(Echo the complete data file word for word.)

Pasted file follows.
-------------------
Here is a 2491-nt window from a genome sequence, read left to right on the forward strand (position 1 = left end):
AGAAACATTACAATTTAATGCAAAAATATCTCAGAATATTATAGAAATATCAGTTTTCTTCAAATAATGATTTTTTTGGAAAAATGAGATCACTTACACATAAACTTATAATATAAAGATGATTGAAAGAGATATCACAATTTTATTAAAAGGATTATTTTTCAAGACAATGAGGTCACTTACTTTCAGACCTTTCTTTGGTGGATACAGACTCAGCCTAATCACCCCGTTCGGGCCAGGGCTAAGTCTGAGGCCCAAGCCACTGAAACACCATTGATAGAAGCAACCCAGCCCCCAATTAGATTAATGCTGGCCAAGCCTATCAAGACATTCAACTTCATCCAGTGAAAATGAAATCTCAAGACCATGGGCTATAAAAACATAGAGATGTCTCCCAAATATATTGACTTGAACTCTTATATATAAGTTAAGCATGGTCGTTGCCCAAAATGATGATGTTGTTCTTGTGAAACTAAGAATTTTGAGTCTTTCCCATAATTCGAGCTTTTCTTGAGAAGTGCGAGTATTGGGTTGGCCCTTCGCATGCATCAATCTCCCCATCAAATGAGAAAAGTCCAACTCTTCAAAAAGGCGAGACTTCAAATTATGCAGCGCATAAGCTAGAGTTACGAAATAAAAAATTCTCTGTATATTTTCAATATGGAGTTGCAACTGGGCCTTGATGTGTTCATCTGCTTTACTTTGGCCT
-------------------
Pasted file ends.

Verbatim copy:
Here is a 2491-nt window from a genome sequence, read left to right on the forward strand (position 1 = left end):
AGAAACATTACAATTTAATGCAAAAATATCTCAGAATATTATAGAAATATCAGTTTTCTTCAAATAATGATTTTTTTGGAAAAATGAGATCACTTACACATAAACTTATAATATAAAGATGATTGAAAGAGATATCACAATTTTATTAAAAGGATTATTTTTCAAGACAATGAGGTCACTTACTTTCAGACCTTTCTTTGGTGGATACAGACTCAGCCTAATCACCCCGTTCGGGCCAGGGCTAAGTCTGAGGCCCAAGCCACTGAAACACCATTGATAGAAGCAACCCAGCCCCCAATTAGATTAATGCTGGCCAAGCCTATCAAGACATTCAACTTCATCCAGTGAAAATGAAATCTCAAGACCATGGGCTATAAAAACATAGAGATGTCTCCCAAATATATTGACTTGAACTCTTATATATAAGTTAAGCATGGTCGTTGCCCAAAATGATGATGTTGTTCTTGTGAAACTAAGAATTTTGAGTCTTTCCCATAATTCGAGCTTTTCTTGAGAAGTGCGAGTATTGGGTTGGCCCTTCGCATGCATCAATCTCCCCATCAAATGAGAAAAGTCCAACTCTTCAAAAAGGCGAGACTTCAAATTATGCAGCGCATAAGCTAGAGTTACGAAATAAAAAATTCTCTGTATATTTTCAATATGGAGTTGCAACTGGGCCTTGATGTGTTCATCTGCTTTACTTTGGCCT